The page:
A bedtime routine may be something you haven’t thought about since you were in elementary school. Back then taking a bath, unwinding, and reading a few books were likely an important part of your evening. Bedtime routines tend to take a back seat as we get older, but with the number of patients I see in my office every week with sleeping problems, it may be time to bring them back.
Why are bedtime routines a good idea for adults? For starters, our body likes routine. You may find that your body works the best when you go to bed and wake up at the same time, eat at the same time the list goes on and on. Our bodies like predictability. A bedtime routine can serve as a great trigger for the body that it is time to start unwinding. It doesn’t have to be elaborate, and can be flexible, but integrating some steps to help you “wind down” before bed can be better than the best sleeping pill.
We cannot expect our bodies to be go go go and then suddenly fall into a deep sleep. We need some time to unwind. Still not a believer? Try implementing a bedtime routine for the next week and see what a difference it can make for the quality of your sleep.
How To Create A Bedtime Routine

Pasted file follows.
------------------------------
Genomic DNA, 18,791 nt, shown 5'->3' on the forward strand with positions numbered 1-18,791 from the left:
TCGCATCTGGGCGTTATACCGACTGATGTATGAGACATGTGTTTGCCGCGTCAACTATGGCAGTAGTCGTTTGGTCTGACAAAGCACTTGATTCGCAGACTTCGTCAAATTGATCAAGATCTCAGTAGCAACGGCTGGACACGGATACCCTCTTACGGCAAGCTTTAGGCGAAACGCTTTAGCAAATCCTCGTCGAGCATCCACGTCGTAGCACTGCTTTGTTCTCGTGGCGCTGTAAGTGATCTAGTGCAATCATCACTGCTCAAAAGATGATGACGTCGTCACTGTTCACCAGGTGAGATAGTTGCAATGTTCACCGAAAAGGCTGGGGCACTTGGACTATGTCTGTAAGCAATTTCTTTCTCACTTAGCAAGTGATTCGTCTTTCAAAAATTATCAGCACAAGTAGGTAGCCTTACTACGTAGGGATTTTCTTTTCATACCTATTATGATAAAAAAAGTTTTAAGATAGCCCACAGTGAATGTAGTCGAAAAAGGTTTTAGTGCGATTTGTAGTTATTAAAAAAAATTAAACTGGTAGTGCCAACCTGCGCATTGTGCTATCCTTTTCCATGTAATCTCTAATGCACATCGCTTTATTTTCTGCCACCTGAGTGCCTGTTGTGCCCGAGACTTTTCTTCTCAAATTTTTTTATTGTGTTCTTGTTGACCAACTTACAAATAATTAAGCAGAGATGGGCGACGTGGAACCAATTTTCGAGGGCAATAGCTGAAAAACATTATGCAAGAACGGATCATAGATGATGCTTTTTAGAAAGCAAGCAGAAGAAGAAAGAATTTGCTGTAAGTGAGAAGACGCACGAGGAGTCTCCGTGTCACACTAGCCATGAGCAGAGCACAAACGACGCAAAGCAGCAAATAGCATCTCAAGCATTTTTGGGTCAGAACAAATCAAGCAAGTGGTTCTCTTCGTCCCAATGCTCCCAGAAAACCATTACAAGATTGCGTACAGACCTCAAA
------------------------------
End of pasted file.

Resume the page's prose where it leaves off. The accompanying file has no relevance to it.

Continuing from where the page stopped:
- Turn off The TV/Get off Your Phone- At least a ½ hour before bed, ideally 1 hour, do not be on your phone or watching TV. Exposure to the light from the screen makes your body think that it is daytime. This is a great time to do some reading, talk with your partner, or do some gentle stretching. I recommend putting your phone on nightshift mode, as it reduces the brightness of the screen after dark.
- Have a Snack- Do you wake up during the night? One of the reasons this happens is due to your blood sugar crashing. Having a handful of pumpkin seeds before bed can help you get a good night’s sleep. Pumpkin seeds are high in magnesium, nature’s muscle relaxant, are a good source of protein and provide healthy fats.
- Have a Shower/Bath- Did you know that your body temperature dropping makes it easier to fall asleep. Having a shower or bath 1-2 hours before bed increases body temperature and then lowers it by 1-2 degrees, preparing you to cool down to sleep.
- Keep Your Room Cool- Being too hot makes your body not go into as deep of a sleep. Keep your room cool (around 18-19°C).
- Sleep in a Dark Room- Similarly to how watching TV tricks your body into staying awake, so does sleeping in a room that isn’t dark. Your room needs to be very dark (can’t see your hand in front of your face) to facilitate proper melatonin production.
- Lavender- If you have trouble sleeping, new research as shown that inhaling the scent of lavender can help. You could have a diffuser in your room and use lavender essential oil, or add a few drops of lavender to your bath or shower.
- Deep Belly Breathing- Taking 10 deep breaths when you get into bed, the kind where your stomach goes out and your chest stays in, helps to lower the stress hormone cortisol. If cortisol is high at night, it can make it more difficult to fall asleep.
Try to implement these suggestions into your routine this week and see for yourself the huge benefit they can have for sleep!
Do you have a bedtime routine? Please post it in the comments below
Dr Alexis practices in Kanata and is accepting new patients. To schedule your appointment, click here.